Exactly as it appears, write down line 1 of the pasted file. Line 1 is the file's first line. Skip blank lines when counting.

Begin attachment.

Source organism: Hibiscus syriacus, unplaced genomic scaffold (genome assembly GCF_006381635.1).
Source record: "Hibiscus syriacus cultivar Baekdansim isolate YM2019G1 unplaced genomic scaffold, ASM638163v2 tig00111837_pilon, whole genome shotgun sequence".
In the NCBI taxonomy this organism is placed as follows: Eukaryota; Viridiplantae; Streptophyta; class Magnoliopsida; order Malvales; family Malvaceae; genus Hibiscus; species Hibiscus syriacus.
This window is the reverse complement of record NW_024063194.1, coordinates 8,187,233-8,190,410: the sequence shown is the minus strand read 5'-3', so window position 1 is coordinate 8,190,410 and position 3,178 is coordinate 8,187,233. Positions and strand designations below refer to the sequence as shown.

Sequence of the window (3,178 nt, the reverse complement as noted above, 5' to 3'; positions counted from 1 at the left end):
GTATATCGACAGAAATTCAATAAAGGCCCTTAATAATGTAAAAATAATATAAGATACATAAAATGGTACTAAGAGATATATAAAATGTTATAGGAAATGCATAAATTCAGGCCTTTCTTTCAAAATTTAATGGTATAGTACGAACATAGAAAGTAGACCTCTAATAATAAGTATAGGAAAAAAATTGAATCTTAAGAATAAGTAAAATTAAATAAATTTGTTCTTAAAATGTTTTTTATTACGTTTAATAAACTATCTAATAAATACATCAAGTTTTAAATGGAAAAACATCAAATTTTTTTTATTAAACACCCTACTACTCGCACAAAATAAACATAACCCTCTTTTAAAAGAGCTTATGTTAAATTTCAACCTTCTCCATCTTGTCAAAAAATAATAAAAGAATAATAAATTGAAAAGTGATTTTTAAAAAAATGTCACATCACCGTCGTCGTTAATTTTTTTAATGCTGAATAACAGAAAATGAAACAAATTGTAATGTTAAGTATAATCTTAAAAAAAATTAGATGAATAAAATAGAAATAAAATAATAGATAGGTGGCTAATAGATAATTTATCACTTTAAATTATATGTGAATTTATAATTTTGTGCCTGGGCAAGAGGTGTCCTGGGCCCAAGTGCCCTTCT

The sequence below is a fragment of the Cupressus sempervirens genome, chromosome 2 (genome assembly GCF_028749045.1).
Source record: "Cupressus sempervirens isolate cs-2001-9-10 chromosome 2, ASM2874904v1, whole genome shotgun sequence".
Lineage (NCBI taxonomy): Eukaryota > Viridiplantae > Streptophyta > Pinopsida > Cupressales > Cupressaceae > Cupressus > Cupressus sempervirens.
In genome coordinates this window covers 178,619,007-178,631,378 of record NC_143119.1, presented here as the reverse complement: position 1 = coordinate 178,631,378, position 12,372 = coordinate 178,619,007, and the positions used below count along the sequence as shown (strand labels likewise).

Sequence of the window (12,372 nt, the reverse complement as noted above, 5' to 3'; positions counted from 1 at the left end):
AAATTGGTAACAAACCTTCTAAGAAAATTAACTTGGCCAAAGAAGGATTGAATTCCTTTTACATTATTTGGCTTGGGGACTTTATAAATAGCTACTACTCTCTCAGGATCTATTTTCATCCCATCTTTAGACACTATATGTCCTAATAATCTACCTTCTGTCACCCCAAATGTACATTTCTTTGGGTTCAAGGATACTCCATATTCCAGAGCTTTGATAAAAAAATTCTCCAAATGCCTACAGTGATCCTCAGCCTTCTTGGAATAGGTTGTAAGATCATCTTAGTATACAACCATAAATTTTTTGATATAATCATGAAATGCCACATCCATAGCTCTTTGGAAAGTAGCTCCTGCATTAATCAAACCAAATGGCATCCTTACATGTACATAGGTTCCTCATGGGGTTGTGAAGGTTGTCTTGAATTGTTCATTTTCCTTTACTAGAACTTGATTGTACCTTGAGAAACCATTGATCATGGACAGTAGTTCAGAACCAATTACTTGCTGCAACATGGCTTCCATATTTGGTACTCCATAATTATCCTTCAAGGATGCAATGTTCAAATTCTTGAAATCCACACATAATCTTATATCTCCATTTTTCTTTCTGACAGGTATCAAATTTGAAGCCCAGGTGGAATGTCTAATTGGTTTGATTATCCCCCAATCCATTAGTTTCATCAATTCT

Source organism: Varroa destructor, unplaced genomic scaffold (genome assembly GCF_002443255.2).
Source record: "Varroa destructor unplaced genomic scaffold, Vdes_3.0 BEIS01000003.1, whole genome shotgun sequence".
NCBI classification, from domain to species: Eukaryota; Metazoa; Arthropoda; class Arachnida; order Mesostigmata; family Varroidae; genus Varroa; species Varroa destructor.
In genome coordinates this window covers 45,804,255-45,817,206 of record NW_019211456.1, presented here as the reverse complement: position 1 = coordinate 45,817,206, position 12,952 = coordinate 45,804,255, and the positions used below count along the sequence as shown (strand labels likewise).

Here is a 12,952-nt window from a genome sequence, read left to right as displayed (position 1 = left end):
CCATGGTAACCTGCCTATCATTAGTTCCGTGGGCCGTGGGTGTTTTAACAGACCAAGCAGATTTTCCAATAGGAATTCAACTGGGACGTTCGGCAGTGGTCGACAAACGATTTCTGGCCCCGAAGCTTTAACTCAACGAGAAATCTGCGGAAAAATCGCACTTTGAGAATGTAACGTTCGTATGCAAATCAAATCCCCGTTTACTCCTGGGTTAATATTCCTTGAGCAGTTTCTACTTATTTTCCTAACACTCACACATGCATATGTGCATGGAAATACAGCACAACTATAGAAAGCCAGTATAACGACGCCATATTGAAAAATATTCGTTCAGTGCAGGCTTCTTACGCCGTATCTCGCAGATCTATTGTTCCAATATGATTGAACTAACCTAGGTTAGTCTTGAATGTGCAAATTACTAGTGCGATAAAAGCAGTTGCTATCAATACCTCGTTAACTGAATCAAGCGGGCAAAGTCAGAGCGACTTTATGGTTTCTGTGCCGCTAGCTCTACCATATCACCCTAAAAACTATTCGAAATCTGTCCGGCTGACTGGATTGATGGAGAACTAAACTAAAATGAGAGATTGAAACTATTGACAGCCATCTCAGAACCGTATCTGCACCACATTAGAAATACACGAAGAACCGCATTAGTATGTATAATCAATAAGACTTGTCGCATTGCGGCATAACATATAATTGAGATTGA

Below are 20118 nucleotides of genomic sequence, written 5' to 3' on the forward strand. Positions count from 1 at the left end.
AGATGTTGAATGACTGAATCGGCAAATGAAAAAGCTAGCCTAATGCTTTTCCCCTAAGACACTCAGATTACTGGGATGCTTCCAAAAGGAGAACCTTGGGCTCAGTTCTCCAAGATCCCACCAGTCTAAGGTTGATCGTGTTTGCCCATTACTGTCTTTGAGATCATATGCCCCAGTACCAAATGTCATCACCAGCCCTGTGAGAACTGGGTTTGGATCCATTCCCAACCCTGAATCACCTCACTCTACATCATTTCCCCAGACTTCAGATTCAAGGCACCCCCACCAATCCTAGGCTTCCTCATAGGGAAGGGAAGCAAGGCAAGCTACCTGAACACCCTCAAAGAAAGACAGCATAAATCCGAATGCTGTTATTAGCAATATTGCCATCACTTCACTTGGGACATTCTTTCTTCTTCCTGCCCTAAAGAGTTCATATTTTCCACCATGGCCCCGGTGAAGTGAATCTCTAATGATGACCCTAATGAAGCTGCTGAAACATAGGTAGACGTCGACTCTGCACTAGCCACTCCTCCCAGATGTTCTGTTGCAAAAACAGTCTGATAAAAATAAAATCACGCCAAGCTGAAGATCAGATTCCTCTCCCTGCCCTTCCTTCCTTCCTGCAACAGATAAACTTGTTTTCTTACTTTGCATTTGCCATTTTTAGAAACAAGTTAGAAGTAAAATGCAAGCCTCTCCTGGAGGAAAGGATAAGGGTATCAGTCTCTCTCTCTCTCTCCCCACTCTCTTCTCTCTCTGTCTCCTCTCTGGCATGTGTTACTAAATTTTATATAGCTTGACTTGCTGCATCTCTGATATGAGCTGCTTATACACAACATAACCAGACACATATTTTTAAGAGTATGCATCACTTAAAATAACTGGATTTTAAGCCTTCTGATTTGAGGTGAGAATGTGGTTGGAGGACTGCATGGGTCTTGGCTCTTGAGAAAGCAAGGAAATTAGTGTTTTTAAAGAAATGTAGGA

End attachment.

Source organism: Hibiscus syriacus, unplaced genomic scaffold (genome assembly GCF_006381635.1).